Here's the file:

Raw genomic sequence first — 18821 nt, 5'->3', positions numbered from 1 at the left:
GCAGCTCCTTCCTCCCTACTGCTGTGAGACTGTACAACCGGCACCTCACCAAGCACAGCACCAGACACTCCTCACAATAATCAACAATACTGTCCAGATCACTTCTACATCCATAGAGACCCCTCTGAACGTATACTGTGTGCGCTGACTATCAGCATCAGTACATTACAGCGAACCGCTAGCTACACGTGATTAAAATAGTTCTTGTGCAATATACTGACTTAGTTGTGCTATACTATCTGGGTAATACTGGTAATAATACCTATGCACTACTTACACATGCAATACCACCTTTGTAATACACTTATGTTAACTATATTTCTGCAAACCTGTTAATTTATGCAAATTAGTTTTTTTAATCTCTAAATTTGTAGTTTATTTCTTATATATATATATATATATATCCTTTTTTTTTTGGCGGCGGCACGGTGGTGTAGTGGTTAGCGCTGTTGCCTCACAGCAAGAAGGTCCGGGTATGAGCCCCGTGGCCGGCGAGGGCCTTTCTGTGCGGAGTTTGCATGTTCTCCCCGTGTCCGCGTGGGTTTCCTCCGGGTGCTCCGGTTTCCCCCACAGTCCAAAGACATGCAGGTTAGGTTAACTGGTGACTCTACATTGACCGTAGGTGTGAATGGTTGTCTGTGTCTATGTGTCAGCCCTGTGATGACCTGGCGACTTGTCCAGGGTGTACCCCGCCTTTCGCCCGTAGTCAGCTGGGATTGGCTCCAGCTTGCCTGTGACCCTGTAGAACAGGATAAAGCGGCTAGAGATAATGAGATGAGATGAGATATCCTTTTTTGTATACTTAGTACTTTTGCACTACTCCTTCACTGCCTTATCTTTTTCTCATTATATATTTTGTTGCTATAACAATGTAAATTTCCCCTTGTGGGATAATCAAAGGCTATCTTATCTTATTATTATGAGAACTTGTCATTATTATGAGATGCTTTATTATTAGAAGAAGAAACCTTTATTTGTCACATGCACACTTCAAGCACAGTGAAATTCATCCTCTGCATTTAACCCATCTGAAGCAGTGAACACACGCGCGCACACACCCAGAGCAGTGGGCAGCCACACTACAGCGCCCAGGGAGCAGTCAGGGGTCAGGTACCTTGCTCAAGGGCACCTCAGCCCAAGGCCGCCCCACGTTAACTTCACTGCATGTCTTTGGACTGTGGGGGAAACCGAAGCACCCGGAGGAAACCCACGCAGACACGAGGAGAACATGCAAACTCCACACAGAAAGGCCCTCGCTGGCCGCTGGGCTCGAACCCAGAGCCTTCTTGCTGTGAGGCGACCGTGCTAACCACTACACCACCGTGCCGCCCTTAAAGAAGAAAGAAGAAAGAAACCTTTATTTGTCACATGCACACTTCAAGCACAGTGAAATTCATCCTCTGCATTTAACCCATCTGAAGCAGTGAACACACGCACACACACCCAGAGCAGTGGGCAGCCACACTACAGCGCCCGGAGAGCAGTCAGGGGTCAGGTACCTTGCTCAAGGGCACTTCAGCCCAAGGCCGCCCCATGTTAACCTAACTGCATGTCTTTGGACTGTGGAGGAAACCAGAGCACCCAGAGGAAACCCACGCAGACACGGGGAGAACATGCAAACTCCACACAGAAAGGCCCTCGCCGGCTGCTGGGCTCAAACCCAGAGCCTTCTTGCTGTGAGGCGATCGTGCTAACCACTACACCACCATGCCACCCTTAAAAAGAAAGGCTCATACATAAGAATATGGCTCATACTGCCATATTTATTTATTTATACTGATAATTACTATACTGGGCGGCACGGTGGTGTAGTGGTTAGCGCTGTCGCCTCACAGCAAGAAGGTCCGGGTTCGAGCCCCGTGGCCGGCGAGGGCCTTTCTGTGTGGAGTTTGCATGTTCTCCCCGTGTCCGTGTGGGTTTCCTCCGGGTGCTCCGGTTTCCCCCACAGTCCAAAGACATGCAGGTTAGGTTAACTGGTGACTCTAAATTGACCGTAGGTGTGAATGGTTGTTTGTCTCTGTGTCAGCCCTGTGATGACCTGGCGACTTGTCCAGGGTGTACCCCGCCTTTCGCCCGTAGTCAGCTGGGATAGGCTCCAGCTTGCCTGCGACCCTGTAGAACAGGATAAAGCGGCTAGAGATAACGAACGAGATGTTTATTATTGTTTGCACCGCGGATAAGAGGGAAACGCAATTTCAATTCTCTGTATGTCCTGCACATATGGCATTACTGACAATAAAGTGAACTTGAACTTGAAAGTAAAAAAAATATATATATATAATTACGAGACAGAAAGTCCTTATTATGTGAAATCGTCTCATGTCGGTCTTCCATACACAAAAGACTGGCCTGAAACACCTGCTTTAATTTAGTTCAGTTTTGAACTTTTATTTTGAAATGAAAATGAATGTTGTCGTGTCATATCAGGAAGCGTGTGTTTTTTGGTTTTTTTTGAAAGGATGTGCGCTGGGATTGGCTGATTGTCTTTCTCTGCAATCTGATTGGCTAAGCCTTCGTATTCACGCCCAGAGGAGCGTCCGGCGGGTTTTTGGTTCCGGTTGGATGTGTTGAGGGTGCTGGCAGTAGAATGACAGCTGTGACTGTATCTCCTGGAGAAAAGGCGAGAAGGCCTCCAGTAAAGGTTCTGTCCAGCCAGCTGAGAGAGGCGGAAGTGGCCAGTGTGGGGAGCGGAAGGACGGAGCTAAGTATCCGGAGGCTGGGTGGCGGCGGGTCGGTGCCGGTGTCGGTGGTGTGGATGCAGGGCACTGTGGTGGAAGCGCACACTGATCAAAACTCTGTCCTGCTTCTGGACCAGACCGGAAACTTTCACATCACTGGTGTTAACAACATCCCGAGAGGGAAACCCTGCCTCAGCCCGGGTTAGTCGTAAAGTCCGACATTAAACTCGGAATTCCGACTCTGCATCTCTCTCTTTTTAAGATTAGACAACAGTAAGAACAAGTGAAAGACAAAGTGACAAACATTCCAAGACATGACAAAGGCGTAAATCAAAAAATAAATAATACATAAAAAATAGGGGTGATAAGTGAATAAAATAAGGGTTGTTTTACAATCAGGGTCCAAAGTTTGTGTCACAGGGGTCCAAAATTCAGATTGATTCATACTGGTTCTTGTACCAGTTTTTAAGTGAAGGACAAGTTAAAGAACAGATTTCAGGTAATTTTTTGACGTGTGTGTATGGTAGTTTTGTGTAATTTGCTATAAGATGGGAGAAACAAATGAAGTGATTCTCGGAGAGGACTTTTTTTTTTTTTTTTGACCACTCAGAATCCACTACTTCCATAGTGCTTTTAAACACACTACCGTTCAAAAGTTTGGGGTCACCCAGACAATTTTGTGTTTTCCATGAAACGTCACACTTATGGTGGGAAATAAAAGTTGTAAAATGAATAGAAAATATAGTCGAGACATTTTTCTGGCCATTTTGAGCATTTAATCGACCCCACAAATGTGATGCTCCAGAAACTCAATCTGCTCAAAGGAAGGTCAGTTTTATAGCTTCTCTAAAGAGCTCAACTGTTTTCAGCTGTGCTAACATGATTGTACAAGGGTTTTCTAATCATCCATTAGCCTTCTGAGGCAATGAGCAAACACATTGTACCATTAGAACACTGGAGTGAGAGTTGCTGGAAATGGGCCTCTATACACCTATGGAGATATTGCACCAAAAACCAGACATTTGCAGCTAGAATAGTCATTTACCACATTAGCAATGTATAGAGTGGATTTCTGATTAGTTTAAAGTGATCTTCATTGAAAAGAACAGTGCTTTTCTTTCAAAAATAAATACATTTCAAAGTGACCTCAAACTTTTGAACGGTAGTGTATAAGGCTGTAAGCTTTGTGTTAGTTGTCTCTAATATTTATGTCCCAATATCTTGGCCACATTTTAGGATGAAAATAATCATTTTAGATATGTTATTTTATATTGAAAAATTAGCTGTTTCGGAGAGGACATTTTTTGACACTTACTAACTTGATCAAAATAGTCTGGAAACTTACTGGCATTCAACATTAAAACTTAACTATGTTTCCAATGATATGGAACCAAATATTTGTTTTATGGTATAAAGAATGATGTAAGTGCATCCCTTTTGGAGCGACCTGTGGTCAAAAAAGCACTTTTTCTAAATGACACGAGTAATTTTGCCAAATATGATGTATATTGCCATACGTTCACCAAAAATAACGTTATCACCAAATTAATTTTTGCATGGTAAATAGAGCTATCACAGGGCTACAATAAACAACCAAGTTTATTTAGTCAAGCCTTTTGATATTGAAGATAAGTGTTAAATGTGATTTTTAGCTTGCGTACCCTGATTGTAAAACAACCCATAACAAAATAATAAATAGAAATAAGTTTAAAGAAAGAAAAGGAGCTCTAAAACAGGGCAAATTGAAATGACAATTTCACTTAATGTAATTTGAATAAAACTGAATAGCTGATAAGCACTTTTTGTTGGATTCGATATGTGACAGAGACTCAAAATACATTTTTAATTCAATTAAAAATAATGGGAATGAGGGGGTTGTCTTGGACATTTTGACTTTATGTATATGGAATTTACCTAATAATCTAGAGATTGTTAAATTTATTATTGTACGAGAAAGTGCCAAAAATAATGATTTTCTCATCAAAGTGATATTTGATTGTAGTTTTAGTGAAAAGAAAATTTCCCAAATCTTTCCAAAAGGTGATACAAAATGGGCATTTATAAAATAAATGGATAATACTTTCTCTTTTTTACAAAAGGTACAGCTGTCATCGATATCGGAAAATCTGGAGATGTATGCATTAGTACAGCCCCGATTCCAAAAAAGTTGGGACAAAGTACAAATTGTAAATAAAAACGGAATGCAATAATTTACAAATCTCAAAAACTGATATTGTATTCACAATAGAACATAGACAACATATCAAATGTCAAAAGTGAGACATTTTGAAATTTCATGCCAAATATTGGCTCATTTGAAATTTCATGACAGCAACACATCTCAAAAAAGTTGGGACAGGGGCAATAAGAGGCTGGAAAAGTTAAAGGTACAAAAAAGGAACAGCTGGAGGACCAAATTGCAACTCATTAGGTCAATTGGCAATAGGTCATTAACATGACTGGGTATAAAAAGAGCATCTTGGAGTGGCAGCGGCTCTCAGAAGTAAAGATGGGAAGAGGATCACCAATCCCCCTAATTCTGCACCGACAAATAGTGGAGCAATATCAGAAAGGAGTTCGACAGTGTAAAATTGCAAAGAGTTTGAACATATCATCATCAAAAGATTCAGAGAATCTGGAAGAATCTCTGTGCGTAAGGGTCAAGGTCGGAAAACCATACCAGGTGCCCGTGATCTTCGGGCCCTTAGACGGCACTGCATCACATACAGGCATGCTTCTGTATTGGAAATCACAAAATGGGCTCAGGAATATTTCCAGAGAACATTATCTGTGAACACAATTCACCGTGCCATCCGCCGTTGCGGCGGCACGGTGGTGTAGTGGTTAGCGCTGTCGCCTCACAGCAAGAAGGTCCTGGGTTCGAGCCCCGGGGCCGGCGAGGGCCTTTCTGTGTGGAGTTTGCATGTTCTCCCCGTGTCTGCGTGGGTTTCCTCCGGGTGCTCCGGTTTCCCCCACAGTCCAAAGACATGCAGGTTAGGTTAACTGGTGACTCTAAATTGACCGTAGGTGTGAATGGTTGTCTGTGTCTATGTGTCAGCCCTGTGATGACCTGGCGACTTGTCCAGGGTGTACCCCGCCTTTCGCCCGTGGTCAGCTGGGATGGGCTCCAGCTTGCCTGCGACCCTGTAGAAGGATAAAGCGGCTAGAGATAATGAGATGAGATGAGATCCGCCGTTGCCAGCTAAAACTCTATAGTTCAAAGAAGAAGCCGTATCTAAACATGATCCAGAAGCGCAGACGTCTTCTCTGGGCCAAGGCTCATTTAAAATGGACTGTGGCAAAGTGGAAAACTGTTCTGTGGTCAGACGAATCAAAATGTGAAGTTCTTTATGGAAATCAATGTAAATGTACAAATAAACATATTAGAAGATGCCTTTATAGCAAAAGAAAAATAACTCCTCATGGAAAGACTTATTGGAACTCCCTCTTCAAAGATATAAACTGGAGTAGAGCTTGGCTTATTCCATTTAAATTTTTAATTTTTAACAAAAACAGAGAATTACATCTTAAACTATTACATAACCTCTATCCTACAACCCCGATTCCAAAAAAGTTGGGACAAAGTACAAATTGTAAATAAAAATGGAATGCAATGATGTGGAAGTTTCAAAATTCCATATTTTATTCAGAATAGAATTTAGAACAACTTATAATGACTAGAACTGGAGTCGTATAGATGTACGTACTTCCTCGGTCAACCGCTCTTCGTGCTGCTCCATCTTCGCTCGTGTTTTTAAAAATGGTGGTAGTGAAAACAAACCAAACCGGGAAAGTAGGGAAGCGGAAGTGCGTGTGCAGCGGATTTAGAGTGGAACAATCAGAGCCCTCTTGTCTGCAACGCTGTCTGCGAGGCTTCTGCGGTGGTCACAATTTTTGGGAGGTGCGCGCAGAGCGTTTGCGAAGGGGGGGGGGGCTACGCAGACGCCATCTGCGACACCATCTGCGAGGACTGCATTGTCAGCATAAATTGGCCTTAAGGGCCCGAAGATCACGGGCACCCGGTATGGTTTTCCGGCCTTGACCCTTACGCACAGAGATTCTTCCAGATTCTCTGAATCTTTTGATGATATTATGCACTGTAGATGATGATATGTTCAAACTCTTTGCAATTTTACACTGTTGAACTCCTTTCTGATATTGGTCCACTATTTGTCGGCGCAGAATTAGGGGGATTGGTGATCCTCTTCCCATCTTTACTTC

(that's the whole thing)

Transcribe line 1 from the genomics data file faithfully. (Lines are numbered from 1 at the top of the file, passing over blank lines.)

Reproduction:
Raw genomic sequence first — 18821 nt, 5'->3', positions numbered from 1 at the left: